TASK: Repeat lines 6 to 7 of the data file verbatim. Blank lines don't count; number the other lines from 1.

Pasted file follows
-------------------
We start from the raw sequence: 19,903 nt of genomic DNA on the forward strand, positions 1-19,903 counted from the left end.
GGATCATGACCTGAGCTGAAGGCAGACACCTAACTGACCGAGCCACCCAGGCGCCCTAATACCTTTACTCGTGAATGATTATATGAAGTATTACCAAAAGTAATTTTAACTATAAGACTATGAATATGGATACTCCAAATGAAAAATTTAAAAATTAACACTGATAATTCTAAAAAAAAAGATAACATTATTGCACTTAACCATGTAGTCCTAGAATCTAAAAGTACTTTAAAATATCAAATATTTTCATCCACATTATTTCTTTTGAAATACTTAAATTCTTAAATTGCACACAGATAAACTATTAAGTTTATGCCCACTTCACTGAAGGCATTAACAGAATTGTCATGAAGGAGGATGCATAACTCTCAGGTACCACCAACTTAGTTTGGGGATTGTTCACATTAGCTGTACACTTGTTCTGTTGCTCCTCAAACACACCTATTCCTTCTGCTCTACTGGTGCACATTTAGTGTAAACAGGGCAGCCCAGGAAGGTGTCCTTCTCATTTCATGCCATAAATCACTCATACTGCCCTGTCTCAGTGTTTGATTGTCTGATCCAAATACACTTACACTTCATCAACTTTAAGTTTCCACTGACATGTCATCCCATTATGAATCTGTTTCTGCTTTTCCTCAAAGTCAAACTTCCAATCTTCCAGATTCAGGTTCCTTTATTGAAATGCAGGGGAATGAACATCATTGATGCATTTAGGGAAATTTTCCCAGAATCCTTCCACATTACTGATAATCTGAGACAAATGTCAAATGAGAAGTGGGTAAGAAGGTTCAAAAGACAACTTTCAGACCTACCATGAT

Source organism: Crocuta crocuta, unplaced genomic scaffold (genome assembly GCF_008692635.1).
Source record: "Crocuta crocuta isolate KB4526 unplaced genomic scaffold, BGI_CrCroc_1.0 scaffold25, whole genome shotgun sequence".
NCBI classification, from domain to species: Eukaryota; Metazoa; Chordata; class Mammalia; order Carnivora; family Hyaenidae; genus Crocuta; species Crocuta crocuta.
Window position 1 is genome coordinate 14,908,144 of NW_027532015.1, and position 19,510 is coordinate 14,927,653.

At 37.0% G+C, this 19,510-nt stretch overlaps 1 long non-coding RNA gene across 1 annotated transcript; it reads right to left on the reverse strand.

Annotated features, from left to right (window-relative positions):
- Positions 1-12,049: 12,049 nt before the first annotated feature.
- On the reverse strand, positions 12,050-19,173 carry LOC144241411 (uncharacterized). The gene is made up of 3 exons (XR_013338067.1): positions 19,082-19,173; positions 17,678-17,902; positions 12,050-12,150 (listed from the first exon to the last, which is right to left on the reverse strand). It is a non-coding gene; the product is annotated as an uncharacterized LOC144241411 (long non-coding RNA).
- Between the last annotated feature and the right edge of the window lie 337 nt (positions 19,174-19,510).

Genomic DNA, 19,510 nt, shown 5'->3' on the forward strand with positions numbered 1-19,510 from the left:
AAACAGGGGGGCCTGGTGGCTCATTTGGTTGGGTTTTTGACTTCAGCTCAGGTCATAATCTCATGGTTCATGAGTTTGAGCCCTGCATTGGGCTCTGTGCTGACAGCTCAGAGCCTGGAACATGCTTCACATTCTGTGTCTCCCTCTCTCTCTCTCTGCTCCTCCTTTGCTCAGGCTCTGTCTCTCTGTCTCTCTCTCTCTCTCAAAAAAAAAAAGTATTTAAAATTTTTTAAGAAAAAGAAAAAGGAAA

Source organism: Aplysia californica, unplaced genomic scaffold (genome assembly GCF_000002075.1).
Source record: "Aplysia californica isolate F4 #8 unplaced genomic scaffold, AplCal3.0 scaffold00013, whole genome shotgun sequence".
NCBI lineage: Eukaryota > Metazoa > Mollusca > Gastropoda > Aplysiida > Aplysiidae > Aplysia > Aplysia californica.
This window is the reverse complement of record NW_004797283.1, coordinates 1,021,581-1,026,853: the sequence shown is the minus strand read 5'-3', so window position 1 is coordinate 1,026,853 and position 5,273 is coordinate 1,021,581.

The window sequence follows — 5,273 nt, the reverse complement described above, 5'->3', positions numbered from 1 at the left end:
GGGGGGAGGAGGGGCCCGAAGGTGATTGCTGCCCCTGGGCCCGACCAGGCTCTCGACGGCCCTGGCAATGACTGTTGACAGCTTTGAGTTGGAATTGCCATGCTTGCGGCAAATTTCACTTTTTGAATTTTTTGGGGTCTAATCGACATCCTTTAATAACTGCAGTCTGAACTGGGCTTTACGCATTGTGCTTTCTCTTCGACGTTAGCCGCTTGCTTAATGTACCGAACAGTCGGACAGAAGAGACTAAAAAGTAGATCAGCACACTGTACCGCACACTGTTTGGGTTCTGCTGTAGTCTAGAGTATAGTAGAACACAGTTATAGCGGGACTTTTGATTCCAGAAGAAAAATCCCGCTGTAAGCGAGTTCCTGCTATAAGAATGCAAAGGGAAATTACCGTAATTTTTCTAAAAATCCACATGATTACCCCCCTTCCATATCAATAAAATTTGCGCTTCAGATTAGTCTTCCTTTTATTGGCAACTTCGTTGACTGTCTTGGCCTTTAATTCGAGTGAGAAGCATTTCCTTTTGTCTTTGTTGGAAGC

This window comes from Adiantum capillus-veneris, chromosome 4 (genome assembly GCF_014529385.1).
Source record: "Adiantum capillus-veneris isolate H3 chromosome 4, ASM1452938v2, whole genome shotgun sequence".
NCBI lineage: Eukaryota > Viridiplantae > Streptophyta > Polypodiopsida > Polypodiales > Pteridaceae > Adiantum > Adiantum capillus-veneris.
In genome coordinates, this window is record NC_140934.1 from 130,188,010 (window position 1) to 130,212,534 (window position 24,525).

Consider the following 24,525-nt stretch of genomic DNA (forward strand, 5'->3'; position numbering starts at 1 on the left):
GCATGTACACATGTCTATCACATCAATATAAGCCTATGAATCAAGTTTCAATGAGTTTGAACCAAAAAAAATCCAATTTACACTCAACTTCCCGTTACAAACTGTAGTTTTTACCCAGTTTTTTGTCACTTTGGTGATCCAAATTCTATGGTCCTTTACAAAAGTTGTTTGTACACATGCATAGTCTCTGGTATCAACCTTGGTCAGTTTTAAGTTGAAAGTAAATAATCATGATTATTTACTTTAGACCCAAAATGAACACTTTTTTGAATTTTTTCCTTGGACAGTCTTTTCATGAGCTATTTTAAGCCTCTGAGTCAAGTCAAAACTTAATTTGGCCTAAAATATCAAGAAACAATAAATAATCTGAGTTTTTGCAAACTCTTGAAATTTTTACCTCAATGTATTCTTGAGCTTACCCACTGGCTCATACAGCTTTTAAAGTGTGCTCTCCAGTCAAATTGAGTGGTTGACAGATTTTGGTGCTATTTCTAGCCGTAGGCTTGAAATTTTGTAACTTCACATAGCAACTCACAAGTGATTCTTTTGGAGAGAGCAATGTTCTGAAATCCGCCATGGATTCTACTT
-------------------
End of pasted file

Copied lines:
Window position 1 is genome coordinate 14,908,144 of NW_027532015.1, and position 19,510 is coordinate 14,927,653.

At 37.0% G+C, this 19,510-nt stretch overlaps 1 long non-coding RNA gene across 1 annotated transcript; it reads right to left on the reverse strand.